Decision by Elias CJ, Blanchard, Tipping, McGrath and William Young JJ in:
Thompson v Commissioner of Inland Revenue  NZSC 36, 10 May 2012
Goods and Services Tax Act 1985, ss 6(2), 10(8), 51(1), 51(1)(c), 52, 52(10, 52(3)
Tax Administration Act 1994, s 138P
Registered for GST
After the introduction of Goods and Services tax (GST) on 1 October 1986, the taxpayer registered for GST with respect to his business activities which included the leasing of property he owned in Rolleston (the property). The rental the taxpayer received (including rates) amounted to more than the threshold for GST registration (which at that time was $30,000, GSTA 1985, s 51(1)).
De-registered for GST
Following his taking of specialist tax advice the taxpayer (while still retaining the property) applied to the CIR to be de-registered for GST, effective from 30 November 1999. The taxpayer claimed that his taxable supplies for the following 12 months would be under the registration threshold. That request was accepted by the CIR with effect from the 30 November date. The de-registration did not immediately affect the taxpayer’s relationship with his tenant who continued to pay the tax which included GST.
In the period between December 1999 and September 2000 the taxpayer disposed of the property.
This was effected by way of three sales.
The first sale (the Horsburgh sale) comprising around 49 hectares was to a company associated with the taxpayer. The sale price was $461,250. Settlement took place in June 2000.
The second sale of 15 hectares was also made to a company associated with the taxpayer (Armagh) and was for $810,000.
That amount was not paid but remained under an acknowledgement of debt which was executed in September 2000 (but back dated to 31 March 2000). In June 2000 after being challenged by Inland Revenue concerning why the taxpayer was collecting GST while unregistered, the taxpayer took steps to “regularise” the position in respect of the rent he received by retrospectively interpolating another of his companies between himself and the tenant. That company supplied the tenant with GST invoices and accounted for the output tax to the CIR and to the taxpayer for the net rent.
The third sale comprised the balance of the land to Armagh under a sale and purchase agreement for $2 million. Payment was effected by an acknowledgement of debt.
No output tax on transactions
The taxpayer did not account for the output tax on these transactions.
As business assets retained by the taxpayer at de-registration are subject to output tax, (GSTA 1985, 5(3)) the CIR cancelled the de-registration and assessed the taxpayer for the output tax on the sales. Where assets were acquired before the coming into force of the GST Act output tax is calculated on the lesser of their costs price or open market value under s 10(8) of that Act.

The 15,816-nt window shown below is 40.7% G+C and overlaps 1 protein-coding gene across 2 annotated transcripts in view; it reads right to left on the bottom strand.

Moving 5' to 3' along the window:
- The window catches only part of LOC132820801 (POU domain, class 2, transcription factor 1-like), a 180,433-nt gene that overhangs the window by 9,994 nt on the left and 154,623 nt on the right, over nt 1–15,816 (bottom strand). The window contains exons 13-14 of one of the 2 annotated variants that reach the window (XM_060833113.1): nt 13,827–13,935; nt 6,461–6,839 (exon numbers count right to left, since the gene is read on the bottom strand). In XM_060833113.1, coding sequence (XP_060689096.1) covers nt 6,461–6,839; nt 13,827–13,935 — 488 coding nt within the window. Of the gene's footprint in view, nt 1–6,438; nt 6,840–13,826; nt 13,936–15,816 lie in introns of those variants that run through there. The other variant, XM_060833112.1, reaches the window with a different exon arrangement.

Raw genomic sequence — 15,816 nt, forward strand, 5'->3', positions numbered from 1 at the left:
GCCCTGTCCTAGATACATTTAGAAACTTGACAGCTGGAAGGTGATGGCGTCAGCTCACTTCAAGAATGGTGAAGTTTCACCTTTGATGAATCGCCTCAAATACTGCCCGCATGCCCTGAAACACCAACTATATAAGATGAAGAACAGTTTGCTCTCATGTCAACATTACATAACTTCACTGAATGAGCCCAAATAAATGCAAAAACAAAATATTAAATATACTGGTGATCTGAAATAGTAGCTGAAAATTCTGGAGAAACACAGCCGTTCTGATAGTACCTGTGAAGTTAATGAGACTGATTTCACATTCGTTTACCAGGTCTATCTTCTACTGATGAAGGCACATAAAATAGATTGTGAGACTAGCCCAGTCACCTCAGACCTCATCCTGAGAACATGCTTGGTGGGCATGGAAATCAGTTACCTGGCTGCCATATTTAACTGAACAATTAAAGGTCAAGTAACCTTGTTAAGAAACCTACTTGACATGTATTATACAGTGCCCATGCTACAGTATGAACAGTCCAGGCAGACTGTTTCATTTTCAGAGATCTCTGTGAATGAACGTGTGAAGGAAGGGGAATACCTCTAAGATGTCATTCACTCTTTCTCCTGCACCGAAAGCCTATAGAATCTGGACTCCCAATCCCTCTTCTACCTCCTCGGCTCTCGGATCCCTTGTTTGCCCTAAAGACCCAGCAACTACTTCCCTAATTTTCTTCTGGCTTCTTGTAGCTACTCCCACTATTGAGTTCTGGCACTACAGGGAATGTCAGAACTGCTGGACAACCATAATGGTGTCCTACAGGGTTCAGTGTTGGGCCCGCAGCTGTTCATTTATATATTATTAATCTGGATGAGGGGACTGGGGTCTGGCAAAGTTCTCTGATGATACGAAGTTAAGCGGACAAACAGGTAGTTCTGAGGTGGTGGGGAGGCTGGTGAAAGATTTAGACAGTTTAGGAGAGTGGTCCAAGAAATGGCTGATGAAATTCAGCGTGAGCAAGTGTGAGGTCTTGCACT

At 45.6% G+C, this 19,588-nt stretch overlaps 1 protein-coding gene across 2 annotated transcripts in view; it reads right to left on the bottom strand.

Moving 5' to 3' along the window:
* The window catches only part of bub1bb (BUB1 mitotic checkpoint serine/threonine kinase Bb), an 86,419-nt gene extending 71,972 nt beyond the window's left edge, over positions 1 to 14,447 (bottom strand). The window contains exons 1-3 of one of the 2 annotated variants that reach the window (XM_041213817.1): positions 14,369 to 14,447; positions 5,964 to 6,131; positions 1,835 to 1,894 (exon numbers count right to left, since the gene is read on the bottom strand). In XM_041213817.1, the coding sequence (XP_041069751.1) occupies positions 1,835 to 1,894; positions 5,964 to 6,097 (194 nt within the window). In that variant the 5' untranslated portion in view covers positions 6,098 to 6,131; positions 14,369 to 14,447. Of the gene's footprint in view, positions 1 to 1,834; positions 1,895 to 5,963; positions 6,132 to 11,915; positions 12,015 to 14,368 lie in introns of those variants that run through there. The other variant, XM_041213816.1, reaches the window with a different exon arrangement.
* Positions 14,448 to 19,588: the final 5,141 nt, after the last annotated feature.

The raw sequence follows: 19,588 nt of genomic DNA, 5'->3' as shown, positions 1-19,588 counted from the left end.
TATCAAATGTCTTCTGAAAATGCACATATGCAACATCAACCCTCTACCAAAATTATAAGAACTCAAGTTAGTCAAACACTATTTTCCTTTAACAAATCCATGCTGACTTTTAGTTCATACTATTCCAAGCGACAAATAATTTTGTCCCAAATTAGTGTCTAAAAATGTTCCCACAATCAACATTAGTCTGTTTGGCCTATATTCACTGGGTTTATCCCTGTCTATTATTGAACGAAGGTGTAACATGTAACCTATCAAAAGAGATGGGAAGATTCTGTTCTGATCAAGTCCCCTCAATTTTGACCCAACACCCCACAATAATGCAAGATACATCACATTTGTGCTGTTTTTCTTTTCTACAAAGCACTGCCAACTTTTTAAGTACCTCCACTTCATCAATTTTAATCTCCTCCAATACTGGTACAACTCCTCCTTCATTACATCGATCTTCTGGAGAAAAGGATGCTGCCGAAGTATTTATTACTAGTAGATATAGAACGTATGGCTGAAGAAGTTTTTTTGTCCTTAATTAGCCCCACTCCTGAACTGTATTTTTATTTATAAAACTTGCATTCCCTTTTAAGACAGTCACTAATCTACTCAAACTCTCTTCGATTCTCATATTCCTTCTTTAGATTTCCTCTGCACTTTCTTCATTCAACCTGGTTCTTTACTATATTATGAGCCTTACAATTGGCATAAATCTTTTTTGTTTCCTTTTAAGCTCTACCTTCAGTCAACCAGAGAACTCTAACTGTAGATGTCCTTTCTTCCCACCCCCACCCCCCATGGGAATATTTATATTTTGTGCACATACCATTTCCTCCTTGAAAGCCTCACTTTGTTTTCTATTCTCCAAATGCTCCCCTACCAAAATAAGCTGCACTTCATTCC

Re-registration decision challenged
The taxpayer challenged the re- registration decision. The Taxation Review Authority (TRA) allowed the taxpayer’s challenge, finding that the likely proceeds of the then proposed land sales did not form part of the anticipated future turnover for the purposes of s 52(1) and that given the probable effect of such sales as at November 1999, the taxpayer’s prospective rental receipts for the next 12 months were under the threshold. The CIR’s re-registration decision was quashed and the original de-registration was re-instated, Case X6 (2005) 22 NZTC 12, 079.
The CIR appealed this decision (at which time the decision of Lopas v Commissioner of Inland Revenue(2006) 22 NZTC 19,726 (CA) had been delivered).
The High Court allowed the appeal.
The Court directed that the necessary re-hearing should be in the High Court and dealt with at the same time as the hearing of the challenge to the assessments.
Those assessments having been made after the TRA hearing but before his decision and were subject to separate challenges filed in the High Court, Commissioner of Inland Revenue v Thompson (2007) 23 NZTC 21,375.
Results of High Court Hearing
In the subsequent High Court hearing, Dobson J held that he was bound by the Court of Appeal’s decision in Lopas. His Honour determined that the facts in this case were indistinguishable from Lopas.
The taxpayer was not then entitled to de-register and the CIR had been correct to set aside that de-registration.
However, His Honour further held that the first Armagh sale had not been relevantly planned as at 30 November 1999 (the de-registration date) and the relevant date for the second Armagh sale was 31 July 2000. This sale he held was not, at that date, planned.
Output tax payable